What was the hardest part?
Going out with friends. Life is based around food and alcohol. I figured I could plow through 6 weeks of it, and I did, but it was NOT easy. Not eating wasn't a big deal, and not eating most of the food was OK too, but not doing both was basically torture.
Well, I move into the "rest of my life" diet. That means eating basically what I've been eating the last 6 weeks for the majority of my meals (especially easy for breakfast and lunch by myself at my desk at work). The rest of my meals I can eat a healthy non-vegan meal or splurge and get what I want. My weight should drop a little more, just more slowly, and then level off. You can also drink at this point. That will be a welcome relief. I'm also really glad I learned how to cook really healthy food. I actually learned to love to cook which was a lot of fun.
Why do you recommend this diet?
1) it works.
2) the books is really good and educational. I would recommend it even if you don't go on the diet. It really breaks down why it works and the science behind it. It also takes a really objective look at other diets which, in the end, made me not want to try them.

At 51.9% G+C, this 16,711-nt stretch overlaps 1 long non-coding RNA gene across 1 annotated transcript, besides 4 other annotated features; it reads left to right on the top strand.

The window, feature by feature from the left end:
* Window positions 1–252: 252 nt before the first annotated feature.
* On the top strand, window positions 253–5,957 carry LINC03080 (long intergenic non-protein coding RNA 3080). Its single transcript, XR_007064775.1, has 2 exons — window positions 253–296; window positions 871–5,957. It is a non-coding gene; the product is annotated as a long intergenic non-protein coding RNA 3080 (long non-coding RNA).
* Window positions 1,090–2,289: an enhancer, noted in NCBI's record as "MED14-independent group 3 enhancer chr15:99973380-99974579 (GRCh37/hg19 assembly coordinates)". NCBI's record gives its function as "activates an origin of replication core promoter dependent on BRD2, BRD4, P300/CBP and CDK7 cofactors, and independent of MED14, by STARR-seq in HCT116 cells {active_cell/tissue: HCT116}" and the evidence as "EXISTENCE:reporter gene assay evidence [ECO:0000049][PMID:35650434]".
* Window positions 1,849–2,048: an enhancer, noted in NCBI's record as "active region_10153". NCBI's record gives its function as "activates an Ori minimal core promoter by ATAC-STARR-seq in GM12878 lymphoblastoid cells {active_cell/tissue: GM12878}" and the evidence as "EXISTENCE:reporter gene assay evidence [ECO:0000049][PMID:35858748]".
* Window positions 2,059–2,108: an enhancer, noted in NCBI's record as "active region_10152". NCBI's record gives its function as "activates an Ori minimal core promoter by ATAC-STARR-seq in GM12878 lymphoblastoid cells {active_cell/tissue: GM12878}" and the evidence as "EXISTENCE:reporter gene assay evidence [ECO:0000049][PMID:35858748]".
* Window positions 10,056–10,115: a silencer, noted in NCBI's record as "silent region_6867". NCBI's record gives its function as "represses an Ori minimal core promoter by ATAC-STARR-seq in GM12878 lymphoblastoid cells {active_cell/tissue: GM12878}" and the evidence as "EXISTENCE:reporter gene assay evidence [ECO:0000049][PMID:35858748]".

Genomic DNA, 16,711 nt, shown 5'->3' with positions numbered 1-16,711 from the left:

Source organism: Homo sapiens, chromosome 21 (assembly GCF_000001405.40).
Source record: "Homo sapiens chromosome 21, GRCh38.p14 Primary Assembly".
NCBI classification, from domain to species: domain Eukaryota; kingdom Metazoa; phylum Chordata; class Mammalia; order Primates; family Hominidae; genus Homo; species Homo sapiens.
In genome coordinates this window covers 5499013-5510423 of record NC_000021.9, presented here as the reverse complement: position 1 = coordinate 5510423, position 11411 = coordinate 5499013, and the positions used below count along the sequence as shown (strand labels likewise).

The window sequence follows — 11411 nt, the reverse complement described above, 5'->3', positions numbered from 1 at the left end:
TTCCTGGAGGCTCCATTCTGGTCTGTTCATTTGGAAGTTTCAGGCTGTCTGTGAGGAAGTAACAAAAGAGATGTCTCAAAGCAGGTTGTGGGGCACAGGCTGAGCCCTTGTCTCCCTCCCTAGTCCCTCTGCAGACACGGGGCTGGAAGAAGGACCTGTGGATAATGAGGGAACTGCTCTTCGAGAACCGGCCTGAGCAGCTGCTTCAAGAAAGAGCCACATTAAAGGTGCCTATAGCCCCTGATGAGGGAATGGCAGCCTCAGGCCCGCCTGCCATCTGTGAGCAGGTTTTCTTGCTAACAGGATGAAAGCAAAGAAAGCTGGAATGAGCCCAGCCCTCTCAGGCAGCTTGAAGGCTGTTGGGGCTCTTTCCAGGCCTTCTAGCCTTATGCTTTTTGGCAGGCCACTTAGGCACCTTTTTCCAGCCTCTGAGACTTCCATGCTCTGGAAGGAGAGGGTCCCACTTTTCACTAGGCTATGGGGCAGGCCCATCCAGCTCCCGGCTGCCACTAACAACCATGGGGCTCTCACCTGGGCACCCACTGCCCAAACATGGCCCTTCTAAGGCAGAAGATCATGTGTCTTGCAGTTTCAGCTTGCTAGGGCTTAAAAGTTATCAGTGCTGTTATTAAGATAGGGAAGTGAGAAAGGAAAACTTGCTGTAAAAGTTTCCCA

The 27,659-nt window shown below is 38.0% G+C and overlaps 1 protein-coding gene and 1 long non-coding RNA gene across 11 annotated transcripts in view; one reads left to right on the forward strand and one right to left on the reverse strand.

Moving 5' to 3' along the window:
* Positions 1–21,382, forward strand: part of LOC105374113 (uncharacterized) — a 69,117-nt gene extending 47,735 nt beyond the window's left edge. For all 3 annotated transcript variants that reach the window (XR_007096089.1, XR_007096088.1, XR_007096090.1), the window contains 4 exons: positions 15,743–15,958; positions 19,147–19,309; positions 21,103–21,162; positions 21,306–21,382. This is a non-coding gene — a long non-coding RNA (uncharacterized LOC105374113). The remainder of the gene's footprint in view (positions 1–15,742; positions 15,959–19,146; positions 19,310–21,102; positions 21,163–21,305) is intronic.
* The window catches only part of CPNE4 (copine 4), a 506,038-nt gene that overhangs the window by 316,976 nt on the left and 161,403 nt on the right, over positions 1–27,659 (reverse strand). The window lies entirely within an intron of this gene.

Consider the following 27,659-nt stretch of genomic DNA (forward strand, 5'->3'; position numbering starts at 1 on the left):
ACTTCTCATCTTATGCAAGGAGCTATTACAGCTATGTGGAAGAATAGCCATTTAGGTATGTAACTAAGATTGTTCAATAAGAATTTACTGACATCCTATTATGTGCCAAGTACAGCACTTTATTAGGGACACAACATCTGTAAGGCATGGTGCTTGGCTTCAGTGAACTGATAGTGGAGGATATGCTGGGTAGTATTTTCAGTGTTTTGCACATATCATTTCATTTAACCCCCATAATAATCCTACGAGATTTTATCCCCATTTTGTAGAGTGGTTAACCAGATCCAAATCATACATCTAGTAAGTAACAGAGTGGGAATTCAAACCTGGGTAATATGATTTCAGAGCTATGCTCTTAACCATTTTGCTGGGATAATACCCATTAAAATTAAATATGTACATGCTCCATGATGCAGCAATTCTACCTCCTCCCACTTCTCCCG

3) I was never hungry
4) It gave me a lot of tools I can use the rest of my life to make better and more informed decisions.
So, that's it. I know this whole things sounds ridiculous and corny, but I've really never felt so damn awesome and enthusiastic before. It was hard in some ways, as people really do want to find reasons to get you off a diet. The temptation to cheat can be intense, but I stuck to it, and feel great. Mind you, I'm dying for a martini, but in the end six weeks wasn't the worst thing in the world.
I want to keep eating poorly because it tastes good. I want to eat cheese and as much as I can and at anytime. I want to continue eating luscious breads anytime I want and as much as I want. I want to eat sweets without reserve. I love butter. Cereal and milk. And pizza.
And that is just the short list.
And I'm miserable with my weight because of my excess and eating whatever I want. Breads, sweets, dairy, meat sometimes. But my toxic body revels in it. And I am normal, unfortunately. And I want to stay normal at all costs. And yet normal is miserable, for me, at least.
So reading this book for the second time I am faced with the fact that in order to be where I want to be: healthy and fit, I can either change or stay the same or be somewhere in the middle. I usually go for the somewhere in the middle and then end up going back to the same, but I never really change.